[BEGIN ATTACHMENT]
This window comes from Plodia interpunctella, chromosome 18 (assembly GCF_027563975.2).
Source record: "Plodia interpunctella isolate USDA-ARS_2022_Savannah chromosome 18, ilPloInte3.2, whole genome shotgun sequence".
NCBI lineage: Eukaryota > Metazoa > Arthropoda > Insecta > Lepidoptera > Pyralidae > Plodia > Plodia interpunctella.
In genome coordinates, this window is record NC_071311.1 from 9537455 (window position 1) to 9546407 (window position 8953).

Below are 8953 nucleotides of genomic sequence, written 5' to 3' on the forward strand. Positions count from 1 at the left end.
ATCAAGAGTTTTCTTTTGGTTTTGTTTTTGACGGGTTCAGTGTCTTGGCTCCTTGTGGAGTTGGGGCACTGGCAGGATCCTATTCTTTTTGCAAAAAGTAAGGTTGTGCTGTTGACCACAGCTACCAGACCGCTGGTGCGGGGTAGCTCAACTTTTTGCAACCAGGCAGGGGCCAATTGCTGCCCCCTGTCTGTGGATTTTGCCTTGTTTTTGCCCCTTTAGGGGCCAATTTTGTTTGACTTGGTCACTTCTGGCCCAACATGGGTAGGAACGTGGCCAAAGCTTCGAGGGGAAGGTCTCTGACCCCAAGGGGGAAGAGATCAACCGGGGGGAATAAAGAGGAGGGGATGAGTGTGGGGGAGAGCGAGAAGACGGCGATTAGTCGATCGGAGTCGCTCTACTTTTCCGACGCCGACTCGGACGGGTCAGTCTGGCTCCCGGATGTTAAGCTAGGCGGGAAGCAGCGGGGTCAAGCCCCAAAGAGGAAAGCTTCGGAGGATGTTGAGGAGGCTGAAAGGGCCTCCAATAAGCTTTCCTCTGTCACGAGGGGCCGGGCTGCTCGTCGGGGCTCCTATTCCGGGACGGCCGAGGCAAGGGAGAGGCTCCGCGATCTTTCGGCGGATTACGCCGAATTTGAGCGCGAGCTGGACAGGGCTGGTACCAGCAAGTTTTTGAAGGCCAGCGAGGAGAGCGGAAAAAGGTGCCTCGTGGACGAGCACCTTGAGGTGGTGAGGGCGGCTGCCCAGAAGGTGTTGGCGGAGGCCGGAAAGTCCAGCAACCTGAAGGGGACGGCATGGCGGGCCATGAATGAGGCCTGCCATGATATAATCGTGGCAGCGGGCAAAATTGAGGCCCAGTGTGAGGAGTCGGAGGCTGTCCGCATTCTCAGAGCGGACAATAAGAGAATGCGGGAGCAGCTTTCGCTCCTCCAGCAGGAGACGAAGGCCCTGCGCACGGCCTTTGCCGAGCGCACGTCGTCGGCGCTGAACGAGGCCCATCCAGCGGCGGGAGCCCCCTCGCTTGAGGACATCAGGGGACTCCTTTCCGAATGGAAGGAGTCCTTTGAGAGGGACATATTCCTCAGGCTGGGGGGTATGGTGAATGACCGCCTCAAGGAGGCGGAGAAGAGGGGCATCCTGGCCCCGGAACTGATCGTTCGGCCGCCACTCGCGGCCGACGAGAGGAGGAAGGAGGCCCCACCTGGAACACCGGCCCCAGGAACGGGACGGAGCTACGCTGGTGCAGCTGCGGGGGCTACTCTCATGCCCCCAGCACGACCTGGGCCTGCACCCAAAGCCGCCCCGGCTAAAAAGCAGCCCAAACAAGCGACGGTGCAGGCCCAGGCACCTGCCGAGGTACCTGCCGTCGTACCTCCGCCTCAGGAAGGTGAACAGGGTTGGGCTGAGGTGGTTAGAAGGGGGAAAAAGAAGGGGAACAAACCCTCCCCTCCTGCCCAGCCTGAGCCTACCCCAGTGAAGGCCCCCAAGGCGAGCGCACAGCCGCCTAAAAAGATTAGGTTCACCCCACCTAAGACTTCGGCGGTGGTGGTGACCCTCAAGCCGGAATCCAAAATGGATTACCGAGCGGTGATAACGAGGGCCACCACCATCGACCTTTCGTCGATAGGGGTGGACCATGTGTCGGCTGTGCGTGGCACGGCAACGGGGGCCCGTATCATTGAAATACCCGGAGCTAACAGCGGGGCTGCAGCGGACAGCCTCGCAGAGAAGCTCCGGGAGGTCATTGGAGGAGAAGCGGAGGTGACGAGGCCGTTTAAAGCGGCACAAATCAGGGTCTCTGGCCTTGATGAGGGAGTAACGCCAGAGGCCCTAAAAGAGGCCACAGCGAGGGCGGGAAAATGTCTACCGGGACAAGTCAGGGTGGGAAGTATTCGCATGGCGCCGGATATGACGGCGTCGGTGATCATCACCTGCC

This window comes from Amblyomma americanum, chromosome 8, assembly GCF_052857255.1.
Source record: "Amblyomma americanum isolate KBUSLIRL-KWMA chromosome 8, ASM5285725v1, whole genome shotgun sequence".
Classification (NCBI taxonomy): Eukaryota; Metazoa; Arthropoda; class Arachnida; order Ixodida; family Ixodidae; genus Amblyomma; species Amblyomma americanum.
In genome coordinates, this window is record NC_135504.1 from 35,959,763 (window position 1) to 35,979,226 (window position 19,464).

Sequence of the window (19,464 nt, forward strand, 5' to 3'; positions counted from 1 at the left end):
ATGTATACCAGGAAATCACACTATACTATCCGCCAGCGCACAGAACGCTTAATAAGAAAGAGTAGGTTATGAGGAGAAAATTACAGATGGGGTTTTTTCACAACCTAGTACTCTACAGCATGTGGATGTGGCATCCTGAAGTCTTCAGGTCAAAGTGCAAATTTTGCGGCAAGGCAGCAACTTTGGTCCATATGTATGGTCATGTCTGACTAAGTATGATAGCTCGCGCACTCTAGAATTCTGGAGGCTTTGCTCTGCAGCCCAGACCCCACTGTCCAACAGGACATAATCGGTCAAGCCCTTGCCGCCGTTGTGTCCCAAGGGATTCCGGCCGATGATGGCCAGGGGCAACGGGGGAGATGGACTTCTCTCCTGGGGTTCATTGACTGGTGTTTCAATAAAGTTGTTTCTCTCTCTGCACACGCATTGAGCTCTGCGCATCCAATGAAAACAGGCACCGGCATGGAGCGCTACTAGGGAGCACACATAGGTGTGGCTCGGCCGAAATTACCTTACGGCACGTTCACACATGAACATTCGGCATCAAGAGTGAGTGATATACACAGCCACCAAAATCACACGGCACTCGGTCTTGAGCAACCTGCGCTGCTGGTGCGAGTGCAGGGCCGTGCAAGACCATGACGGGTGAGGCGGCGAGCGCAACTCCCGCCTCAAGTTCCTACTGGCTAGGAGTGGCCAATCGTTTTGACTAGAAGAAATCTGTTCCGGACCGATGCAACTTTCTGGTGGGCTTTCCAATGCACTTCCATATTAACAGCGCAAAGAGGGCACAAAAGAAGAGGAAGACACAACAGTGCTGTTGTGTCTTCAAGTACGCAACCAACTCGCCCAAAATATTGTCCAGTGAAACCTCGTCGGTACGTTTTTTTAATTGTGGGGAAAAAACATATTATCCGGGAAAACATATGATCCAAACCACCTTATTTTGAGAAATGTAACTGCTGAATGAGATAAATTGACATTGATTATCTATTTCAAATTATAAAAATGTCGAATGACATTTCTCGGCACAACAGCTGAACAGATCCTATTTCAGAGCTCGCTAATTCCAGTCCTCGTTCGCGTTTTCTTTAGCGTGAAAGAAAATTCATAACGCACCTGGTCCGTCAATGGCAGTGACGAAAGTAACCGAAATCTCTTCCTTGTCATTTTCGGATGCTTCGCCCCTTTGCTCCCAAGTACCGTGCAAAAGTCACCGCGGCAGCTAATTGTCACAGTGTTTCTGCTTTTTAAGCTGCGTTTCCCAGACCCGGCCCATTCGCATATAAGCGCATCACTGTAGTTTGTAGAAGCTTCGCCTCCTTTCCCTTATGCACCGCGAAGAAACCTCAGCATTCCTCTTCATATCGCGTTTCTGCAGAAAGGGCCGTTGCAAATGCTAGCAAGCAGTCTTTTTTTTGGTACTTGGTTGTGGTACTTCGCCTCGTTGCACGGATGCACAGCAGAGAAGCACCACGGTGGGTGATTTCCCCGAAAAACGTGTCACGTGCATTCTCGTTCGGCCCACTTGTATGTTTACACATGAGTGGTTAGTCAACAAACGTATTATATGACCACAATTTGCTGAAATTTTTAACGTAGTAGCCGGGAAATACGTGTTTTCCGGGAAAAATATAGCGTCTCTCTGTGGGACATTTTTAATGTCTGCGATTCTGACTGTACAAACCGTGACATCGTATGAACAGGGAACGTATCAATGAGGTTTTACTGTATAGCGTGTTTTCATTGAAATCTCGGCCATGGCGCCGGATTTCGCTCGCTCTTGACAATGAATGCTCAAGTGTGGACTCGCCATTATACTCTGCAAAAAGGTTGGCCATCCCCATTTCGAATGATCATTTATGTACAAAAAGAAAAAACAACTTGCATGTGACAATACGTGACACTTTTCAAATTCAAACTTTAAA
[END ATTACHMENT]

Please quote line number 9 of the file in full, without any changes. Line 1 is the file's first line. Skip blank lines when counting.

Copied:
Classification (NCBI taxonomy): Eukaryota; Metazoa; Arthropoda; class Arachnida; order Ixodida; family Ixodidae; genus Amblyomma; species Amblyomma americanum.